In 1948, encouraged by President Harry Truman, Congress passed the Japanese-American Evacuation Claims Act, which permitted people to request compensation for real property lost because of the expulsion. No attempt was made to atone for lost earnings or any other injury. The legislation fell drastically short of fair restitution. To address over 23,000 claims totaling $131 million, Congress appropriated only $38 million. One can imagine how difficult it was to document the existence and value of prewar goods and property years after the upheaval of the forced removal. Displaced and financially strapped Japanese Americans needed immediate relief after the camps closed, but their claims were reviewed painstakingly slowly. The last payment was made in 1965.2

Densho interviewees recall receiving a fraction of their claims. Peggie Nishimura Bain, whose family lost their farm in Des Moines, Washington, shares her memories:

I keep dreaming about that place all the time, because I figure that was our home. And I always felt that we should have been able to come back to it. Of course, the government did give compensation, a small amount. You could put in a claim for what you lost during the war. I think, if I remember correctly, I got a thousand dollars for things that I lost, but that is such a small amount for the loss that I had, because I lost everything. I left my things with my neighbors, left all the good things, and, 'course, they were all gone when I came back. And they said, "Well, I guess it got stolen or something. We don't know what happened to it." That's the case of many, many other cases that left things in care of other people or their neighbors or something, and they don't know what happened to it.

Those who retained their property and returned to it after the war were lucky if the tenants and caretakers they entrusted had maintained fields, buildings, animals, and machinery. Sad stories abound of Japanese Americans being shocked at the sight of ransacked houses and weed-choked lots. Junkoh Harui, whose father had built a thriving nursery and general store on Bainbridge Island, Washington, tells how they found the property ruined from neglect and pilfering. Junkoh recalls the only time his father showed any sadness as they picked up the pieces:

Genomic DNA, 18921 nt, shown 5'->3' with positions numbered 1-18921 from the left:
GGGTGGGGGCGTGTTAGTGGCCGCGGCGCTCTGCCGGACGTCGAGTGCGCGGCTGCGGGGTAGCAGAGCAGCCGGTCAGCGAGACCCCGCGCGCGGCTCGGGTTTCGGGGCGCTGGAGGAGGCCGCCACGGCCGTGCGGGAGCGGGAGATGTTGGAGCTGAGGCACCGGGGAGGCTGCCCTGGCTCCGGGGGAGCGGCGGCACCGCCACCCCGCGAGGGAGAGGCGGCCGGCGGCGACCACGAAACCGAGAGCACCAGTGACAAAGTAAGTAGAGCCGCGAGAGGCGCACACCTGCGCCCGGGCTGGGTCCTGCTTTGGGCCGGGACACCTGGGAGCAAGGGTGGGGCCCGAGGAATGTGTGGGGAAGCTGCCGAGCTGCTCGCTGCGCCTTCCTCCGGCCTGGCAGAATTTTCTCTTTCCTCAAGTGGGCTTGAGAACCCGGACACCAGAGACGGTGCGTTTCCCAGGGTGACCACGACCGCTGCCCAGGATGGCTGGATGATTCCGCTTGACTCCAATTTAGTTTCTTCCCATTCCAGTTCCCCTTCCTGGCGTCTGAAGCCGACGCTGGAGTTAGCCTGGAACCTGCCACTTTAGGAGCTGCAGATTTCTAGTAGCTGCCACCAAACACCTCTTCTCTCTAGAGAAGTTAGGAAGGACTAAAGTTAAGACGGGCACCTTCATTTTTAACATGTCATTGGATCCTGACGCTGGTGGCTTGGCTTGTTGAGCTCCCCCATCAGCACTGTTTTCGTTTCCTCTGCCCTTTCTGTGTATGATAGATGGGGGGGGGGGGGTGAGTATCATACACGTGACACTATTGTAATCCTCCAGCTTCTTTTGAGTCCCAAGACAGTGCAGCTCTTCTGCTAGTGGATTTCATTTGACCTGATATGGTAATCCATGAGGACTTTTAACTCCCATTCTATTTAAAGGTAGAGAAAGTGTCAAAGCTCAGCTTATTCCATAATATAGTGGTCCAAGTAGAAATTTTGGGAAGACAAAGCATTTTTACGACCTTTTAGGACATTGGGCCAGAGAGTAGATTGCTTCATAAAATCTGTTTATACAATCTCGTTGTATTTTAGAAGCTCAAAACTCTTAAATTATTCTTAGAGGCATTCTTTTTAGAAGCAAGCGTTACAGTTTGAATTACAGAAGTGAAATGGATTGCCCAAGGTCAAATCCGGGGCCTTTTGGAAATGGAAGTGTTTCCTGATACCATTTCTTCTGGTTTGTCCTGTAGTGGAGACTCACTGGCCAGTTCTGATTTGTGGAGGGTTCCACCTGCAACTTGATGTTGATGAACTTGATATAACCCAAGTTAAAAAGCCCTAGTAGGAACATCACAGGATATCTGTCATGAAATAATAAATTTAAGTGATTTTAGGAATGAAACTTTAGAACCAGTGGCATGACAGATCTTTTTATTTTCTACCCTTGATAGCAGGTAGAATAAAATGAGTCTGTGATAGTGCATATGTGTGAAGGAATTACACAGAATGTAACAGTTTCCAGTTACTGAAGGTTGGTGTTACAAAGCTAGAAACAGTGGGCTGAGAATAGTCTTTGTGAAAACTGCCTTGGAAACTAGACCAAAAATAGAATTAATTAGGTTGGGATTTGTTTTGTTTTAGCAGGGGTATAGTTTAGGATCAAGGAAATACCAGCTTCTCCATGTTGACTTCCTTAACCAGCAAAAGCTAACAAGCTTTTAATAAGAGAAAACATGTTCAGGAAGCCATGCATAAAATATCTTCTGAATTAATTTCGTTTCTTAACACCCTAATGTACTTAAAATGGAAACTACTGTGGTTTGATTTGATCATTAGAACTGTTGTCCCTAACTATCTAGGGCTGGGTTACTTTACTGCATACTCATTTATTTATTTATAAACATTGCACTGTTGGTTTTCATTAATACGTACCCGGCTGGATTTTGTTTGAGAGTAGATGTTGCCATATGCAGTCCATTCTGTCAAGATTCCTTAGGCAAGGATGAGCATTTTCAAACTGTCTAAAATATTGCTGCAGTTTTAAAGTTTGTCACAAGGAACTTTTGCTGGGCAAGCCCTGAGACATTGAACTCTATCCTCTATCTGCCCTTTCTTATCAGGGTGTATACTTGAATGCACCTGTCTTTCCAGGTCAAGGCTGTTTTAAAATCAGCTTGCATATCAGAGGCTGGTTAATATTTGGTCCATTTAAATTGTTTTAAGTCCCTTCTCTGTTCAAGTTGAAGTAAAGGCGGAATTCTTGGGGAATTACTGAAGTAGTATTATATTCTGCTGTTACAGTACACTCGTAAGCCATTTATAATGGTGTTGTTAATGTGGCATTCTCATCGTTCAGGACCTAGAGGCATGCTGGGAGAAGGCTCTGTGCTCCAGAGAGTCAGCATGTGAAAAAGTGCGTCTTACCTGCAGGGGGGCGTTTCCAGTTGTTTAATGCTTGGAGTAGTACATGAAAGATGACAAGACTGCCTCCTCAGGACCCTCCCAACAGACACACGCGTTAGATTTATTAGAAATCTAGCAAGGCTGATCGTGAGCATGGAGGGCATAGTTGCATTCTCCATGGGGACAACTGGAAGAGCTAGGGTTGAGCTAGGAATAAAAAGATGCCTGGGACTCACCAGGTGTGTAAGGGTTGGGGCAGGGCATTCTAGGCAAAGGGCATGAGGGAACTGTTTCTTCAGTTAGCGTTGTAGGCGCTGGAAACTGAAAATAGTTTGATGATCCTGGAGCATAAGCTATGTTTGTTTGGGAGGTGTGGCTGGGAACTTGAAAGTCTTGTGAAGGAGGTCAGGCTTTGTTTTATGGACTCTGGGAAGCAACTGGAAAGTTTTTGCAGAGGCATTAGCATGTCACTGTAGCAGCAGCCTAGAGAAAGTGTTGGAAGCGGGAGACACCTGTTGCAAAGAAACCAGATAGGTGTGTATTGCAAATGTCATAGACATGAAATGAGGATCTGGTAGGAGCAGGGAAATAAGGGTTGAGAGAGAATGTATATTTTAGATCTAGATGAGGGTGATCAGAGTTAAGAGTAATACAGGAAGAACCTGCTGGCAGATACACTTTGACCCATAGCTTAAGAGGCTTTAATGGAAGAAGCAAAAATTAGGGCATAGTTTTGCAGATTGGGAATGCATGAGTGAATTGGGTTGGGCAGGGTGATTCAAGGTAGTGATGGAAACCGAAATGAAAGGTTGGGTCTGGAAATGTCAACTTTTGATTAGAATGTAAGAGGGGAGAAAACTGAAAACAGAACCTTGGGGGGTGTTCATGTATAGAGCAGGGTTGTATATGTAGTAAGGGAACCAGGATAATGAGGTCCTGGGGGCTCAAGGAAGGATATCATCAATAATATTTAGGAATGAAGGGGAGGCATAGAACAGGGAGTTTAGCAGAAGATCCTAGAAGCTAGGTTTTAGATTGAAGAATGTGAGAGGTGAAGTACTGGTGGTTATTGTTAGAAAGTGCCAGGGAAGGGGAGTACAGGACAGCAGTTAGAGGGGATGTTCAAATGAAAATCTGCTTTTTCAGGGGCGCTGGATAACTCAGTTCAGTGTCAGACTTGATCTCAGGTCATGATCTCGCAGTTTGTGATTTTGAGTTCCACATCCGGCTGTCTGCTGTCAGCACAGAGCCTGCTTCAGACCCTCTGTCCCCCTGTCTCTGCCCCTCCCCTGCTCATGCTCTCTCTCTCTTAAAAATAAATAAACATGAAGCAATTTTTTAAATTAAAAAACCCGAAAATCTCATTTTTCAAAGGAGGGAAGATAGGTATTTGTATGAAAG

There was only one occasion which this came out. One time, he took me along on a planting job, and he was pointing out several trees in people's yards and said, "You know, those are mine." And so, I'm sure the hurt was there…. I'm sure he was crushed when he saw all the years that he had put in to build the Bainbridge Gardens up, totally devastated. I mean, it must have been real traumatic for him. But you know, he never expressed that-- at least not to me. I guess the positive effect of trying to rebuild was his goal, and apparently he put the past behind him.

Another story of Issei resilience--and shrewdness--comes from Dave Tatsuno of San Francisco. When asked what it was like to start over in a changed neighborhood, he replied:

Well, the town was black. The blacks had moved into the Japantowns, so it was all black. Nighttime, noise until midnight and all that. But the people, the blacks, were very friendly to us, and other people like, I went to the wholesalers, oh, they were glad to see me. They were all nice, all very nice. They all felt sorry that the whole thing happened. So I found very little bitterness…Then I decided to reopen my San Francisco store, and… you know, we couldn't find a location, 'cause we had a store on the corner which was leased, and someone else was in there. We had a three-story residence next door, and somebody said, "Dave, why don't you jack the whole house up and put a store inside?" I said, "Can you do that?" An Issei carpenter, Mr. Honda, he says, "Oh, you can do that." "How much will it cost?" "About two thousand dollars." At that time, it cost us six thousand, but we lived upstairs while the house was being lifted. And so we reopened the store on July the 15th of 1946.


1. For details of economic losses by industry, see Personal Justice Denied: Report of the Commission on Wartime Relocation and Internment of Civilians (1982-83; Seattle: University of Washington Press, 1997), pp. 117-33.

2. Roger Daniels, Prisoners without Trial (New York: Hill and Wang, 1993), p. 89.